Someone stopped me on the street after church yesterday, and explained his reaction to the Gospel lesson: Jesus’ meeting with the Samaritan woman at the Well. He heard it as a story about a woman who met Jesus, they talked, they talked about her husbands, he talked about living water, and then she went off and told everyone about it. He wanted to know “what the big deal is?” I’m always grateful for his responses to the lessons, because he’s a concrete thinker. His questions help me remember the density of certain scripture lessons which deal mostly in metaphor. Living water is a multivalent image: there’s no one equasion that works.
A few years ago, at one of our Bishop’s Convocations, Bishop Payne gave us a breakdown of a typical congregation’s pattern of thinkers. Only about 12% are comfortable with metaphor. And most pastors are in that 12%, so it’s a challenge for me to remember to bring straightforward concrete thinking into sermons, when I want to riff on a metaphor. Most of the people listening to preaching are straightforward, concrete thinkers, what Myers Briggs would call “sensing, judging.” But maybe riffing on a metaphor can be something like offering different concrete interpretations, a foothold for the mind.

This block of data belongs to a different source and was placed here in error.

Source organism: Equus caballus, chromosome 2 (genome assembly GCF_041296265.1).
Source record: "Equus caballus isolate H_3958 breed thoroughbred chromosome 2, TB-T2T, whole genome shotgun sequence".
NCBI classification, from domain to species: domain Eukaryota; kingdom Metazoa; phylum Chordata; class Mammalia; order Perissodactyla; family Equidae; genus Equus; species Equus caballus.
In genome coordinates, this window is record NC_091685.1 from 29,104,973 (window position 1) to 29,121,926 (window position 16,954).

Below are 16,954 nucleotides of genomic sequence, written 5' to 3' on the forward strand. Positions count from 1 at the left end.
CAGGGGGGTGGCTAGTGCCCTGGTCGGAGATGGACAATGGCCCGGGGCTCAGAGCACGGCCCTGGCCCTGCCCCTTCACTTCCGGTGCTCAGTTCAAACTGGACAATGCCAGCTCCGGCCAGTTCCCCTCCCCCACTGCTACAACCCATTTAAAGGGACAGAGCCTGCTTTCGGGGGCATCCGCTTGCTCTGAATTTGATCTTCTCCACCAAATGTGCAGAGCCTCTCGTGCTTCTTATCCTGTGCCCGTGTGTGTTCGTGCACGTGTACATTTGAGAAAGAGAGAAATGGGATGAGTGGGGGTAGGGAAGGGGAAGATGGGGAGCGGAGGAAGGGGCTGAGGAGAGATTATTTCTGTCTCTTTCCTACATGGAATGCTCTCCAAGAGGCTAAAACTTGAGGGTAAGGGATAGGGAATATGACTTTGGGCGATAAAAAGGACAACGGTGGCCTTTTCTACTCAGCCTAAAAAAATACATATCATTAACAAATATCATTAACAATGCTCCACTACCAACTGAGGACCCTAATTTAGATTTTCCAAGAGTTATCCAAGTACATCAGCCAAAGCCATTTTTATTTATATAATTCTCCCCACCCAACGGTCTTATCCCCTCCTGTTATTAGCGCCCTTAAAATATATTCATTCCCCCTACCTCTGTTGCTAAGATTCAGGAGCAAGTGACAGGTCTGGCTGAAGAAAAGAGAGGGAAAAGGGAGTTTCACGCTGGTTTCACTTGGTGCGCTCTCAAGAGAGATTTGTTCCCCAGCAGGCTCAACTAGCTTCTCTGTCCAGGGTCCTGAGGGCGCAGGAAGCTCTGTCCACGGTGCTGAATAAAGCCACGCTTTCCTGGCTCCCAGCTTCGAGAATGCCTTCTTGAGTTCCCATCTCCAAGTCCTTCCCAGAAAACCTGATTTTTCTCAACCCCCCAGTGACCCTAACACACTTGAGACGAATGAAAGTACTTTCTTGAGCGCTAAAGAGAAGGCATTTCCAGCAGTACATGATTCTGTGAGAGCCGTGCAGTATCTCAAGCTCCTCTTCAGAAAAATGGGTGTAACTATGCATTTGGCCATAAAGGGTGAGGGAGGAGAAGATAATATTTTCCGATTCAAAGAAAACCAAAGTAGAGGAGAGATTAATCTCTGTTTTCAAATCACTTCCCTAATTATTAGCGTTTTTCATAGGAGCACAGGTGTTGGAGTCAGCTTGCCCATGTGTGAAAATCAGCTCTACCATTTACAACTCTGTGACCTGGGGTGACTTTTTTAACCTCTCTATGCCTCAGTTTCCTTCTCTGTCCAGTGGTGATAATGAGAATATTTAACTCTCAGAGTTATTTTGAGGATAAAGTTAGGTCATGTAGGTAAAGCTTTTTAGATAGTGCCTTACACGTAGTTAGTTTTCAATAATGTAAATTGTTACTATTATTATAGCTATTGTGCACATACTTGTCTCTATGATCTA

When Jesus is talking about living water, he’s talking about forgiveness, endless chances to start over again when we’ve messed up.
When Jesus is talking about living water, he’s talking about spiritual refreshment, the way a glass of water refreshes your body. He’s talking about a kind of thirst that only he can quench.
When he’s talking about living water, he’s talking about himself, the way you feel alive in the presence of someone who loves you.
When he’s talking about living water, he’s talking about rebirth, new life, renewal. Though that may be too abstract, too.
When he’s talking about living water, he’s talking about the “aliveness” of Christian life. Think about water, what it does: it cleanses, it moves, it’s clear, it’s fundamental to our existence, it refreshes body and mind, it’s pervasive in the environment, even the air we breathe has water in it–moisture, it runs, waters flow towards other waters, it’s powerful, it moves and breaks down obstacles, even flowing through rocks.
John’s the Gospel of Signs, and the gospel of metaphor. The next few weeks will be a challenge, to somehow open the language up, so that the Gospel, the “big deal” really does get unleashed.